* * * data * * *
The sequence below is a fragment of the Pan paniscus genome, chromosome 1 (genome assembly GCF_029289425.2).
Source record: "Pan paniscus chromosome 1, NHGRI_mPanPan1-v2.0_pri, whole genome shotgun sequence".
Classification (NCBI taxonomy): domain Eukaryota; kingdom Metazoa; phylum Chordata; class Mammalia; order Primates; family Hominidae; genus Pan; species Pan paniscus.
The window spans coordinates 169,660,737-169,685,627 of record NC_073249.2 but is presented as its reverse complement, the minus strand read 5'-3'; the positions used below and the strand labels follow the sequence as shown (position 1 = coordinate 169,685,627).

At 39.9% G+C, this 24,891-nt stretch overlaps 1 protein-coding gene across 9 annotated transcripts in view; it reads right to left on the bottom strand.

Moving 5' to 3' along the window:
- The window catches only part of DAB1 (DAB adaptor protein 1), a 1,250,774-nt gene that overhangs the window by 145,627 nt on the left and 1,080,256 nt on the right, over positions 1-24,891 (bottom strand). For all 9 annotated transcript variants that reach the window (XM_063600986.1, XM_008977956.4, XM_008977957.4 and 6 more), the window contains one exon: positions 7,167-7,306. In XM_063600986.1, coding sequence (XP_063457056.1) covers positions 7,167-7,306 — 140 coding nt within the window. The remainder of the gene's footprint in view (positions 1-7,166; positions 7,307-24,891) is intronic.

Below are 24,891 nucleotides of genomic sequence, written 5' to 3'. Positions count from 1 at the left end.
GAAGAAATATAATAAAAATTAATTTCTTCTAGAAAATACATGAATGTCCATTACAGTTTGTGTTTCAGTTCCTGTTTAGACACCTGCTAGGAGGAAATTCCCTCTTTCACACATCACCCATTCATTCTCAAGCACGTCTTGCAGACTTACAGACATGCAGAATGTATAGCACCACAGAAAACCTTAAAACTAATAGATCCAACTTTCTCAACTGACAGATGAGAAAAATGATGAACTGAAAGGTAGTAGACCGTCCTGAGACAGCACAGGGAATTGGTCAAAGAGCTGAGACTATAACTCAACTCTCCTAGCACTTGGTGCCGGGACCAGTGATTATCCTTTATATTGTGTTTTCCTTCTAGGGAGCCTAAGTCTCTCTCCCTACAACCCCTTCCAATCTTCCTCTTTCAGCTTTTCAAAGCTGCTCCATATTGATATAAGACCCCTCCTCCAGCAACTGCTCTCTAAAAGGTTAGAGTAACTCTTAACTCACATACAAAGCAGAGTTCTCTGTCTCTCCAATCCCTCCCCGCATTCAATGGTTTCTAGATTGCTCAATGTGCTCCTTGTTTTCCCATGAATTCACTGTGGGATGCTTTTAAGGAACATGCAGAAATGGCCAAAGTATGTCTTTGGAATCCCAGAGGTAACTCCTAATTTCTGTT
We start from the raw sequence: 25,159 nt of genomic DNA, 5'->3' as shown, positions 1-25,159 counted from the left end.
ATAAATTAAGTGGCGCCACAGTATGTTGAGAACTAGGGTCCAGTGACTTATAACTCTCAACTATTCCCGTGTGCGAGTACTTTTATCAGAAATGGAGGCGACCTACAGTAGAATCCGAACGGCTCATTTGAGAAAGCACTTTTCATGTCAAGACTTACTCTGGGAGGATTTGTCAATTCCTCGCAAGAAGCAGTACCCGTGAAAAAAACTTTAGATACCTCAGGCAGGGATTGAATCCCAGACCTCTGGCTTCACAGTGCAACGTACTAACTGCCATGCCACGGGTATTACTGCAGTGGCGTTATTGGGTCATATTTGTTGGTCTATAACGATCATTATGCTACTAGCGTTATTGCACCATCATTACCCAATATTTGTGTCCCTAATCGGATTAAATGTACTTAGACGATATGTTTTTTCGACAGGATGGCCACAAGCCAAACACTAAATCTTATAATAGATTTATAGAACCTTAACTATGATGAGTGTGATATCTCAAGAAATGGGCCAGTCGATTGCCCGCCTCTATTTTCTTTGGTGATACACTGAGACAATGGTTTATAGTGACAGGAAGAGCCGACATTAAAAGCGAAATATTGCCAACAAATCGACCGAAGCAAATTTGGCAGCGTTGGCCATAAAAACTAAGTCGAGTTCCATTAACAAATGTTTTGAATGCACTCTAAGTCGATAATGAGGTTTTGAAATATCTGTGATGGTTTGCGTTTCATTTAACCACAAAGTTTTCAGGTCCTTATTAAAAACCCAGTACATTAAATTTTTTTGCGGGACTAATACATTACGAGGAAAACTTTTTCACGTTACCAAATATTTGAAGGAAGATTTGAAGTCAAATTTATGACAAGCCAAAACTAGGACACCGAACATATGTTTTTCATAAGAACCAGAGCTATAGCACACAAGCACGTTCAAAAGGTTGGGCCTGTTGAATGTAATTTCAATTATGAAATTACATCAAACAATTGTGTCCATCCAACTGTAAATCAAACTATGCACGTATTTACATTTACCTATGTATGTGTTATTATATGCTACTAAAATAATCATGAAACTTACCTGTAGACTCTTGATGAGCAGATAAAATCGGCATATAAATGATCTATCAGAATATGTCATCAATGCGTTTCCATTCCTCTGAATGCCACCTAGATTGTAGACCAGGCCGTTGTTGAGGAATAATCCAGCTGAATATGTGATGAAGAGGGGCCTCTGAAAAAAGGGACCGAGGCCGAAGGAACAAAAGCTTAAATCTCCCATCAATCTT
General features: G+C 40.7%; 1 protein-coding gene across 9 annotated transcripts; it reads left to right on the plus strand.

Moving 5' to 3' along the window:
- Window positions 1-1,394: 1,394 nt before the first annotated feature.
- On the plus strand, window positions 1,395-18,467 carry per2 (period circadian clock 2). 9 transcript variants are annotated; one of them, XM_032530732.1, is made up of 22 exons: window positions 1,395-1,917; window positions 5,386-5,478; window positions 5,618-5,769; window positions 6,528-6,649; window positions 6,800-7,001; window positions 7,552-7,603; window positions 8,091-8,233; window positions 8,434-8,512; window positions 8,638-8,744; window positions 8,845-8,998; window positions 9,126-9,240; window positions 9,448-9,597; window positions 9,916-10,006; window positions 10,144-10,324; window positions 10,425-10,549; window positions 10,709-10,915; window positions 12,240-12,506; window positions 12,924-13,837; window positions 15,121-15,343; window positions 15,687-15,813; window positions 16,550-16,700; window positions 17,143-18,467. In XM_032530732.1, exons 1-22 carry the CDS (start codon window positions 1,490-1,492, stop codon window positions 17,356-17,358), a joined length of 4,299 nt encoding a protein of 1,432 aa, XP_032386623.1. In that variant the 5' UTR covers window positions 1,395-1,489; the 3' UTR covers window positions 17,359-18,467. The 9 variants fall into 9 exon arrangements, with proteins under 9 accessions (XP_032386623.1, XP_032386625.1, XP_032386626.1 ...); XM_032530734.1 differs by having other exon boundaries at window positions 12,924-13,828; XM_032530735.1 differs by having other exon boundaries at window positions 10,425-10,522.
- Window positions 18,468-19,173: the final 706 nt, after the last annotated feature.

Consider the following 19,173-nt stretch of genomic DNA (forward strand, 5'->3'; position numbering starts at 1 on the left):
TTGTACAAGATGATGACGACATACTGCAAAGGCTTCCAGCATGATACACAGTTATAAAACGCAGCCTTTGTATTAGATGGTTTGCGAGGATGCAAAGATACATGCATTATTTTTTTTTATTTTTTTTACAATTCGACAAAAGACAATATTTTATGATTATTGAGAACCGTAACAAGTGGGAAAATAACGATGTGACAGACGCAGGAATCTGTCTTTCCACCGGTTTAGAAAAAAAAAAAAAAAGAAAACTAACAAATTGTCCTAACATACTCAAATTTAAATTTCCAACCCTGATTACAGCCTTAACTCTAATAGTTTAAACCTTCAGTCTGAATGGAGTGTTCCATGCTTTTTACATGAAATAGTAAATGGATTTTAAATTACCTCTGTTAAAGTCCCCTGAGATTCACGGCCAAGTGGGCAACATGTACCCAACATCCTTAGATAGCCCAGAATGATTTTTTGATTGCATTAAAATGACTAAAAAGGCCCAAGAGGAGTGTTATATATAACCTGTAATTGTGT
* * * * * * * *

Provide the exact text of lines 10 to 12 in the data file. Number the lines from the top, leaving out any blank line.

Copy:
We start from the raw sequence: 25,159 nt of genomic DNA, 5'->3' as shown, positions 1-25,159 counted from the left end.
ATAAATTAAGTGGCGCCACAGTATGTTGAGAACTAGGGTCCAGTGACTTATAACTCTCAACTATTCCCGTGTGCGAGTACTTTTATCAGAAATGGAGGCGACCTACAGTAGAATCCGAACGGCTCATTTGAGAAAGCACTTTTCATGTCAAGACTTACTCTGGGAGGATTTGTCAATTCCTCGCAAGAAGCAGTACCCGTGAAAAAAACTTTAGATACCTCAGGCAGGGATTGAATCCCAGACCTCTGGCTTCACAGTGCAACGTACTAACTGCCATGCCACGGGTATTACTGCAGTGGCGTTATTGGGTCATATTTGTTGGTCTATAACGATCATTATGCTACTAGCGTTATTGCACCATCATTACCCAATATTTGTGTCCCTAATCGGATTAAATGTACTTAGACGATATGTTTTTTCGACAGGATGGCCACAAGCCAAACACTAAATCTTATAATAGATTTATAGAACCTTAACTATGATGAGTGTGATATCTCAAGAAATGGGCCAGTCGATTGCCCGCCTCTATTTTCTTTGGTGATACACTGAGACAATGGTTTATAGTGACAGGAAGAGCCGACATTAAAAGCGAAATATTGCCAACAAATCGACCGAAGCAAATTTGGCAGCGTTGGCCATAAAAACTAAGTCGAGTTCCATTAACAAATGTTTTGAATGCACTCTAAGTCGATAATGAGGTTTTGAAATATCTGTGATGGTTTGCGTTTCATTTAACCACAAAGTTTTCAGGTCCTTATTAAAAACCCAGTACATTAAATTTTTTTGCGGGACTAATACATTACGAGGAAAACTTTTTCACGTTACCAAATATTTGAAGGAAGATTTGAAGTCAAATTTATGACAAGCCAAAACTAGGACACCGAACATATGTTTTTCATAAGAACCAGAGCTATAGCACACAAGCACGTTCAAAAGGTTGGGCCTGTTGAATGTAATTTCAATTATGAAATTACATCAAACAATTGTGTCCATCCAACTGTAAATCAAACTATGCACGTATTTACATTTACCTATGTATGTGTTATTATATGCTACTAAAATAATCATGAAACTTACCTGTAGACTCTTGATGAGCAGATAAAATCGGCATATAAATGATCTATCAGAATATGTCATCAATGCGTTTCCATTCCTCTGAATGCCACCTAGATTGTAGACCAGGCCGTTGTTGAGGAATAATCCAGCTGAATATGTGATGAAGAGGGGCCTCTGAAAAAAGGGACCGAGGCCGAAGGAACAAAAGCTTAAATCTCCCATCAATCTT
General features: G+C 40.7%; 1 protein-coding gene across 9 annotated transcripts; it reads left to right on the plus strand.